The April-June period saw further gains accrue to most categories of financial assets.  Large-company U.S. stocks advanced around 3%, marginally outpacing their smaller-company counterparts.  Non-U.S. stocks bested domestic equities for the third consecutive quarter; both developed- and emerging-market categories notched gains greater than 6%.  Real-estate investments, too, posted mid-single digit returns.  Industrial commodity prices declined for a second-straight period (oil dipped -13%); gold was roughly flat.  Despite another short-term rate hike by the Federal Reserve, benchmark yields declined slightly (the 10-year Treasury began the period at 2.40% and ended at 2.30%), resulting in positive returns from investment-grade fixed-income; high-yield (‘junk’) bonds again posted somewhat larger gains, on average.

Among large-company U.S. stocks, those in the Capital Goods, Health Care, Technology and Utilities sectors produced relatively strong three-month results, while Basic Materials, Consumer Cyclicals (other than Amazon!), Energy and Financial Services were weaker, on average.  Growth-oriented stocks again substantially outperformed those in the value category.

 Benchmark Performance – Equities

  Second Quarter 2017 Last Twelve Months
     S&P 500 Index +3.1% +17.9%
     Large-Cap. Core Mutual Fund Avg. (Morningstar) +2.9% +17.1%
     Small-Cap Stocks (Russell 2000) +2.5% +24.6%
     Non-U.S. Stocks (Developed – MSCI EAFE) +6.3% +20.9%
     Non-U.S. Stocks (Emerging – MSCI EM) +6.4% +24.1%

Benchmark Performance – Fixed Income

Second Quarter 2017 Last Twelve Months
    Barclays Intermediate Gov’t/Credit Index (taxable) +1.1% -0.2%
    Intermediate Municipal Mutual Fund Avg. (Morningstar) +1.7% -0.8%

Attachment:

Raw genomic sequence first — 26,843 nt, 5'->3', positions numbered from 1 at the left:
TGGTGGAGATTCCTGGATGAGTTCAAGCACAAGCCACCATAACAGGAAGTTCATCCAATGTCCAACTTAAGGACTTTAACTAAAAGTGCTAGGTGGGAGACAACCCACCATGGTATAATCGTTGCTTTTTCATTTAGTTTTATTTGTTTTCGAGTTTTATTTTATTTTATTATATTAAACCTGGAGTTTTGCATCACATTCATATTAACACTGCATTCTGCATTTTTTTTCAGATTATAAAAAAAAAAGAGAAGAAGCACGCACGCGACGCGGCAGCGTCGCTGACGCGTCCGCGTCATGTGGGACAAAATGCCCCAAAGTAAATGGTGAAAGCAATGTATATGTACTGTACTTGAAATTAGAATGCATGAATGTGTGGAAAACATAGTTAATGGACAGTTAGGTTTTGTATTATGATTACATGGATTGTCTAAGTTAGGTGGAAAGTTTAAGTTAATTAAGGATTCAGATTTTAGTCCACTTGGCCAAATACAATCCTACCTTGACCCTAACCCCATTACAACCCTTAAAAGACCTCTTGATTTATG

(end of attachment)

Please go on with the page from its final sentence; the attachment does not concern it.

An expanding global economy, rising corporate profits, and falling bond yields – perhaps aided by signs that populist/nationalist political turbulence could be on the wane – produced a generally conducive environment for financial investments during the April-June period.

Though the U.S. economy experienced another early-year slow-down (first-quarter GDP expanded just +1.2% – roughly half the pace of late-2016), numerous indicators of better growth remained intact.  An average of nearly 150,000 net jobs was created each month, bringing the unemployment rate to a 10-year low of 4.3% (though wage growth remained subdued); purchasing-managers surveys were solidly in expansion territory; and the housing market remained buoyant, with prices advancing nearly 6% over the past year.  Political dysfunction/scandals dominating headlines for much of the quarter may have dented consumer confidence, which backed off multiyear highs reached earlier in the year.  Retail sales, especially of cars and light trucks, were also somewhat disappointing.  Of note, both reported inflation measures and indicators of future inflation expectations fell back after an early-year acceleration (always-influential gasoline prices dropped precipitously during the quarter).

Overseas economic developments continued to underpin the notion that 2017 will likely see the first meaningful acceleration of global growth since 2010.  The Eurozone economy, in particular, seemed to be firing on all cylinders: first-quarter GDP growth came in above 2%, while gauges of both business and consumer confidence reaching multi-year highs encouraged economists to raise their outlook for both this year and next.  Japan, too, turned in a stronger performance, though a blow-out initial first-quarter report was later revised to a more modest but still above-trend expansion.  Brazil and Russia continued to dig out from deep recessions; with inflation falling, both countries’ central banks cut interest rates sharply.  And despite the removal of 85% of bank notes (by value) from circulation early in the year, India continued to set a blistering pace with growth above 7%.  Statistics from China moderated somewhat from the above-trend pace seen around the turn of the year, though activity remained healthy ahead of the important Communist Party Congress in the fall; other East Asian economies continued to benefit from the rebound in China following last year’s ‘hard-landing’ scare.